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HSE design crackdown under way

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An architect has been found guilty after a court case, which illustrates that safety chiefs are implementing threats aimed at forcing designers to help stamp out building-site danger.

Gloucester-based architect Neil Vesma was fined £500 last week and ordered to attend training to improve his awareness of health and safety issues in design.

Vesma, of Neil Vesma Architects, produced a design that included blocks weighing over 50 per cent more than maximum levels laid down by regulations.

Lawyers for the prosection told the court that Vesma had specifed blocks weighing more than 36kg when drawing up designs for a facade he was working on. The Health and Safety Executive (HSE) guidance - in the form of the Construction and Design Management Regulations - sets a maximum weight of 20kg.

The HSE spokeswoman said that tradesmen working on the site had complained of strain after working with the blocks.

'Apparently bricklayers on the site suffered back pain and were concerned enough to stop their younger colleagues working with them, ' she added. 'The use of these heavy blocks is unusual because they can be designed out in favour of lighter materials.'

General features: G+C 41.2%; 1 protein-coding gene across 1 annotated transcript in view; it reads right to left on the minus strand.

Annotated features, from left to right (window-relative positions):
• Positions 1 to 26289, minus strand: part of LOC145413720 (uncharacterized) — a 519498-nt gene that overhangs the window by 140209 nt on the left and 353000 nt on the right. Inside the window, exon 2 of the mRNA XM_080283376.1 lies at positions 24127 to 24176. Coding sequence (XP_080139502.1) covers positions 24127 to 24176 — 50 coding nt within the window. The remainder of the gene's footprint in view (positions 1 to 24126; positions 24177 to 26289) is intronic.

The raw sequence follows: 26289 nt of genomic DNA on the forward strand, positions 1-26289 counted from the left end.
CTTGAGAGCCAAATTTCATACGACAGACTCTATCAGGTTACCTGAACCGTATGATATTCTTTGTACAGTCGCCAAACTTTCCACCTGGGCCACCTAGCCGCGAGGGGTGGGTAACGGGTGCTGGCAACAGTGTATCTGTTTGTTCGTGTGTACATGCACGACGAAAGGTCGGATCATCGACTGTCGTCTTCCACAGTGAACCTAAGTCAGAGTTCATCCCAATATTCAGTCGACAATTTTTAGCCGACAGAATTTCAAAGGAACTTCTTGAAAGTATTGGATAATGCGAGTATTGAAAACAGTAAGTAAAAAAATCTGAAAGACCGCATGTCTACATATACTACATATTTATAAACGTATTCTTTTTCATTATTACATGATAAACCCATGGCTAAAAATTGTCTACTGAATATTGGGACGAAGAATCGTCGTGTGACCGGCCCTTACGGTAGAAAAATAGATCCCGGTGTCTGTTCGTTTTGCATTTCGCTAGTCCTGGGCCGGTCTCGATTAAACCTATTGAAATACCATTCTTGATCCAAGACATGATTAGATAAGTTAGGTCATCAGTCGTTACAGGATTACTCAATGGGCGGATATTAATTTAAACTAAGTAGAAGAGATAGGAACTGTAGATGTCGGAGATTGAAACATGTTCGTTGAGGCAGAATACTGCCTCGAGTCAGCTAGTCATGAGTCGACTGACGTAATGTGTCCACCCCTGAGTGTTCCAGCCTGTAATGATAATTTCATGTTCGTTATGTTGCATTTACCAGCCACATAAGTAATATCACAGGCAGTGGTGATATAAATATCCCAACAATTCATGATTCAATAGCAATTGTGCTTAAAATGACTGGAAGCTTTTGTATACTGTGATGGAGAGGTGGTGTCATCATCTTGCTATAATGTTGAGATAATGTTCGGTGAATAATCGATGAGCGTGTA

The offence was discovered on a routine site check by the HSE and Vesma's case was heard at Coleford Magistrates' Court near the Forest of Dean on 25 May. Neil Vesma could not be contacted.

The case follows increasingly menacing arm-flexing by the HSE and National Audit Office, which are focusing on designers.

Inspectors have warned that the only way to force architects and other construction designers to take their responsibilities seriously would be to prosecute them.

And a report by the National Audit Office recently upped the pressure again by attacking the health and safety record of architects and other designers (AJ 13.5.04).

Improving health and safety in the construction industry claimed most 'designers show little or no interest in understanding the health and safety implications of their work'. Up to 60 per cent of accidents could be traced to decisions taken before building work began, including during the design process, it said.

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